looking at in any case up here a fragmented forest. What we need
are large core areas connected to other areas so we begin to look at
the landscape the way the plants and animals look at the landscape.
The, I think
what we have seen coming together here in the Northwest is a is the
really the new philosophy, new science, conservation biology in the
new sense of community, I think it was Wallace Stegner in his books
on the American West, he said that the problem with Europeans in
conquering the American West is that they never developed their own
culture. Never developed a culture of place, whether the Pacific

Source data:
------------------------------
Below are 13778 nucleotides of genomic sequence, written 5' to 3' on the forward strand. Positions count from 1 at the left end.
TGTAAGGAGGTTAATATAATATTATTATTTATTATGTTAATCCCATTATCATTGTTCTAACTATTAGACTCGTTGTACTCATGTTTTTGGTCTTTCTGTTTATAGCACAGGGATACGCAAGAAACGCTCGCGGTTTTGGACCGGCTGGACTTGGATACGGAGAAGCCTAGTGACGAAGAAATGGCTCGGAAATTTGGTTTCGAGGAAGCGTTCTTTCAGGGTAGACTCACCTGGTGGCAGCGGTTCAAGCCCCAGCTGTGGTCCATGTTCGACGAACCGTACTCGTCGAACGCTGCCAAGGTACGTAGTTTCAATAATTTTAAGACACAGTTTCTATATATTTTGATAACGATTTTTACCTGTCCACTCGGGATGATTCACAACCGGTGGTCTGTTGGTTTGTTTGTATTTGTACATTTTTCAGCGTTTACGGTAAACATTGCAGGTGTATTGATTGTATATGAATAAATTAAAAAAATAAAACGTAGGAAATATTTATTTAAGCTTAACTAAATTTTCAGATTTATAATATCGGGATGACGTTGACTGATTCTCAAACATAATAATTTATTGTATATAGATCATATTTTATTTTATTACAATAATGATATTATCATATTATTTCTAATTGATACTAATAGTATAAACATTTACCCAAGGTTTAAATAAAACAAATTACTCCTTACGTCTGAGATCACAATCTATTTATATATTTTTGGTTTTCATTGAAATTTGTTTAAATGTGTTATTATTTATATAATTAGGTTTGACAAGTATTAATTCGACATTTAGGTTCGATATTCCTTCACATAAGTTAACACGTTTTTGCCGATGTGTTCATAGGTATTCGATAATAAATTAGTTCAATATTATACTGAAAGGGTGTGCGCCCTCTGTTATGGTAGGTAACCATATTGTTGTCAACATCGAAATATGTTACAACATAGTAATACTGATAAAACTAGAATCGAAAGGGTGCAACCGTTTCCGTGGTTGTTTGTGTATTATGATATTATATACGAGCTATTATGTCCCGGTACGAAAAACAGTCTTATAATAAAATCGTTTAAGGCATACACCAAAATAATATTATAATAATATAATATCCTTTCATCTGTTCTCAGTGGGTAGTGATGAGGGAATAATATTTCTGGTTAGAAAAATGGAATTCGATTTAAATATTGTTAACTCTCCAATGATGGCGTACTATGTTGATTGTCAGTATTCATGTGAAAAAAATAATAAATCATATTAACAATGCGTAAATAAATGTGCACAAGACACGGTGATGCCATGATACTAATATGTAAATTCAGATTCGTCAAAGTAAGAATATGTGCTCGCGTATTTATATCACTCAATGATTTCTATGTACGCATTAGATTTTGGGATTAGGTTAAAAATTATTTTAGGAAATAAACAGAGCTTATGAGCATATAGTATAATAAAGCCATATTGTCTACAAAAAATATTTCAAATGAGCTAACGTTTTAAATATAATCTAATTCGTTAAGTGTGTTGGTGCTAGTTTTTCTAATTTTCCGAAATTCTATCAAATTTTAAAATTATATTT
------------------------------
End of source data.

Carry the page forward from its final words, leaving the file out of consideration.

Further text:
Northwest, the Intermountain ranges, and further southwest. I would
say the long term, which in the next century, is for the Europeans
who are living in these land areas to develop a culture of place.
immediate problem is a political problem. It's a political problem
in that we have a very narrow window of opportunity both in British
Columbia and in the Pacific Northwest with the Ancient Forest
Alliance to make land use decisions on areas that are really
irreplaceable, really irreplaceable. And addressing that as a
political problem and addressing it that the transition is already
occurred in industry. The industry knows that they're a global
industry. They are going to other areas in the world where they can
exploit cheaper, addressing that creatively with a combination of
people who are committed to the land by setting up ecotrusts and
ecoforestry institutes, and really defining what sustainable
forestry really means in the long run and protecting the public
lands all become part of the package in this very narrow period of